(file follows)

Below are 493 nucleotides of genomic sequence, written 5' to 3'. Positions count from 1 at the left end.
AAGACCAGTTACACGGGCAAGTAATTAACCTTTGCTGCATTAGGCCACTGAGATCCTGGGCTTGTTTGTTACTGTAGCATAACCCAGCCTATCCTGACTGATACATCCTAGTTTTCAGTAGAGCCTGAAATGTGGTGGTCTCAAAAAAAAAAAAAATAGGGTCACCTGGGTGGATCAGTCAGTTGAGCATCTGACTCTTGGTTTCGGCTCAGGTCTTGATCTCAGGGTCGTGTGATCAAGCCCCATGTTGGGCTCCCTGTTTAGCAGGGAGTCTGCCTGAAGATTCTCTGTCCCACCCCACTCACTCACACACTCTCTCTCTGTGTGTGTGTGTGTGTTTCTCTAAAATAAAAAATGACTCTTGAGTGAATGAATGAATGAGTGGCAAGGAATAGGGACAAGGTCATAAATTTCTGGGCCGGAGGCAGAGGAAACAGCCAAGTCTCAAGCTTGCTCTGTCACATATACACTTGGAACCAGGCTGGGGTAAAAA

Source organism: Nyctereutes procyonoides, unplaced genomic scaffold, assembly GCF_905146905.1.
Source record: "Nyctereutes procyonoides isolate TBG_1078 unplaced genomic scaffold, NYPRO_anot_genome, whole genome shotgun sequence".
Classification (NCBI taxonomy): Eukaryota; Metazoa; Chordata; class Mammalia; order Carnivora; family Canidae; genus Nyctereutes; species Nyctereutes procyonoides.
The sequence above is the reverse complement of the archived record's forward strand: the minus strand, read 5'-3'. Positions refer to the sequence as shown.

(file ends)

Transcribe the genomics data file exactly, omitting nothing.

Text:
Below are 493 nucleotides of genomic sequence, written 5' to 3'. Positions count from 1 at the left end.
AAGACCAGTTACACGGGCAAGTAATTAACCTTTGCTGCATTAGGCCACTGAGATCCTGGGCTTGTTTGTTACTGTAGCATAACCCAGCCTATCCTGACTGATACATCCTAGTTTTCAGTAGAGCCTGAAATGTGGTGGTCTCAAAAAAAAAAAAAATAGGGTCACCTGGGTGGATCAGTCAGTTGAGCATCTGACTCTTGGTTTCGGCTCAGGTCTTGATCTCAGGGTCGTGTGATCAAGCCCCATGTTGGGCTCCCTGTTTAGCAGGGAGTCTGCCTGAAGATTCTCTGTCCCACCCCACTCACTCACACACTCTCTCTCTGTGTGTGTGTGTGTGTTTCTCTAAAATAAAAAATGACTCTTGAGTGAATGAATGAATGAGTGGCAAGGAATAGGGACAAGGTCATAAATTTCTGGGCCGGAGGCAGAGGAAACAGCCAAGTCTCAAGCTTGCTCTGTCACATATACACTTGGAACCAGGCTGGGGTAAAAA

Source organism: Nyctereutes procyonoides, unplaced genomic scaffold, assembly GCF_905146905.1.
Source record: "Nyctereutes procyonoides isolate TBG_1078 unplaced genomic scaffold, NYPRO_anot_genome, whole genome shotgun sequence".
Classification (NCBI taxonomy): Eukaryota; Metazoa; Chordata; class Mammalia; order Carnivora; family Canidae; genus Nyctereutes; species Nyctereutes procyonoides.
The sequence above is the reverse complement of the archived record's forward strand: the minus strand, read 5'-3'. Positions refer to the sequence as shown.